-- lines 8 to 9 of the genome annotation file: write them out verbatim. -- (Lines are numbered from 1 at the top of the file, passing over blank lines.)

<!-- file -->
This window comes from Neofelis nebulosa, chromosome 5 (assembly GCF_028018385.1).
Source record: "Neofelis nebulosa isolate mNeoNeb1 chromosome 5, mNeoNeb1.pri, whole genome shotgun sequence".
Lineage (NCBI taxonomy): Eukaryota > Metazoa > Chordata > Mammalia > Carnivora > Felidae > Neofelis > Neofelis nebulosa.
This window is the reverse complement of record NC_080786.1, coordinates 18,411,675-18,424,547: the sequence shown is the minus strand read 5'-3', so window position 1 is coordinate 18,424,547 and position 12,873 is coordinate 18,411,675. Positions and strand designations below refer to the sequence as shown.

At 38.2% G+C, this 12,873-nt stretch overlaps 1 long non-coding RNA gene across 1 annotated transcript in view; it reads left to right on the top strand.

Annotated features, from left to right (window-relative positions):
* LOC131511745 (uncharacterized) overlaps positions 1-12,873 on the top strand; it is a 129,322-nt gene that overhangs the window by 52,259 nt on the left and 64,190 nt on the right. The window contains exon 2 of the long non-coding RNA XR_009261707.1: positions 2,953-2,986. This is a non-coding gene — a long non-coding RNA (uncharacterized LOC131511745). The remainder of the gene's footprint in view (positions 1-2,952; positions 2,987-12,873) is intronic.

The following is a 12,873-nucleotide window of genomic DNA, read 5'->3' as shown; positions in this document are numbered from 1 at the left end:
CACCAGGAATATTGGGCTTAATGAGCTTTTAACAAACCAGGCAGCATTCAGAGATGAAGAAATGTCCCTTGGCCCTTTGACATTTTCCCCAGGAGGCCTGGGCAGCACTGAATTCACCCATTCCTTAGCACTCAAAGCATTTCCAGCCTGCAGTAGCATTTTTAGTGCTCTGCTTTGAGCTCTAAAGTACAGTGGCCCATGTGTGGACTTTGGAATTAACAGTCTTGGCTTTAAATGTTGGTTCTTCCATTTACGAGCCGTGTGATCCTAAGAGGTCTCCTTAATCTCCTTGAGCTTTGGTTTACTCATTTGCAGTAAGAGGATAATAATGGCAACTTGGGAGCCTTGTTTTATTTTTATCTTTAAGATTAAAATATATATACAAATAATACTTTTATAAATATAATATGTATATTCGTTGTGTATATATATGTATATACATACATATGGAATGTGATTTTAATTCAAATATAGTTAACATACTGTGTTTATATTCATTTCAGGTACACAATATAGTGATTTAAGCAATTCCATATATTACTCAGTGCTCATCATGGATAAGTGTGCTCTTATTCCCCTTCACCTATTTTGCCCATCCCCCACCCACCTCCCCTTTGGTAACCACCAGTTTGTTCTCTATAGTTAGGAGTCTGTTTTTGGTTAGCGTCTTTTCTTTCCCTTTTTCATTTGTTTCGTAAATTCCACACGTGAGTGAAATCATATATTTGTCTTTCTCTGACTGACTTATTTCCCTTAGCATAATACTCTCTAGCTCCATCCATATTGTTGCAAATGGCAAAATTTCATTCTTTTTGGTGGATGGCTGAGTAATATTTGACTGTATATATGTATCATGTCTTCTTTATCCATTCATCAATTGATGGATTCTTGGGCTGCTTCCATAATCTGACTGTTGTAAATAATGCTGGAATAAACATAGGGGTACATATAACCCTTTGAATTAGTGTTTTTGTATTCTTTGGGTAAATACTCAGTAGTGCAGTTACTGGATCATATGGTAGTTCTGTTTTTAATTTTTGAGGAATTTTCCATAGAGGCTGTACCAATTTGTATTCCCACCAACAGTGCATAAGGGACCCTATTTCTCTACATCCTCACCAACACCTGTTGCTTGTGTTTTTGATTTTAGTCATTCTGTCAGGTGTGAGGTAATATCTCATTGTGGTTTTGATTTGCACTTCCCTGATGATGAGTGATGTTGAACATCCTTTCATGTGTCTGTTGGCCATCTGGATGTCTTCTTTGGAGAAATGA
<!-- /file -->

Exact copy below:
The following is a 12,873-nucleotide window of genomic DNA, read 5'->3' as shown; positions in this document are numbered from 1 at the left end:
CACCAGGAATATTGGGCTTAATGAGCTTTTAACAAACCAGGCAGCATTCAGAGATGAAGAAATGTCCCTTGGCCCTTTGACATTTTCCCCAGGAGGCCTGGGCAGCACTGAATTCACCCATTCCTTAGCACTCAAAGCATTTCCAGCCTGCAGTAGCATTTTTAGTGCTCTGCTTTGAGCTCTAAAGTACAGTGGCCCATGTGTGGACTTTGGAATTAACAGTCTTGGCTTTAAATGTTGGTTCTTCCATTTACGAGCCGTGTGATCCTAAGAGGTCTCCTTAATCTCCTTGAGCTTTGGTTTACTCATTTGCAGTAAGAGGATAATAATGGCAACTTGGGAGCCTTGTTTTATTTTTATCTTTAAGATTAAAATATATATACAAATAATACTTTTATAAATATAATATGTATATTCGTTGTGTATATATATGTATATACATACATATGGAATGTGATTTTAATTCAAATATAGTTAACATACTGTGTTTATATTCATTTCAGGTACACAATATAGTGATTTAAGCAATTCCATATATTACTCAGTGCTCATCATGGATAAGTGTGCTCTTATTCCCCTTCACCTATTTTGCCCATCCCCCACCCACCTCCCCTTTGGTAACCACCAGTTTGTTCTCTATAGTTAGGAGTCTGTTTTTGGTTAGCGTCTTTTCTTTCCCTTTTTCATTTGTTTCGTAAATTCCACACGTGAGTGAAATCATATATTTGTCTTTCTCTGACTGACTTATTTCCCTTAGCATAATACTCTCTAGCTCCATCCATATTGTTGCAAATGGCAAAATTTCATTCTTTTTGGTGGATGGCTGAGTAATATTTGACTGTATATATGTATCATGTCTTCTTTATCCATTCATCAATTGATGGATTCTTGGGCTGCTTCCATAATCTGACTGTTGTAAATAATGCTGGAATAAACATAGGGGTACATATAACCCTTTGAATTAGTGTTTTTGTATTCTTTGGGTAAATACTCAGTAGTGCAGTTACTGGATCATATGGTAGTTCTGTTTTTAATTTTTGAGGAATTTTCCATAGAGGCTGTACCAATTTGTATTCCCACCAACAGTGCATAAGGGACCCTATTTCTCTACATCCTCACCAACACCTGTTGCTTGTGTTTTTGATTTTAGTCATTCTGTCAGGTGTGAGGTAATATCTCATTGTGGTTTTGATTTGCACTTCCCTGATGATGAGTGATGTTGAACATCCTTTCATGTGTCTGTTGGCCATCTGGATGTCTTCTTTGGAGAAATGA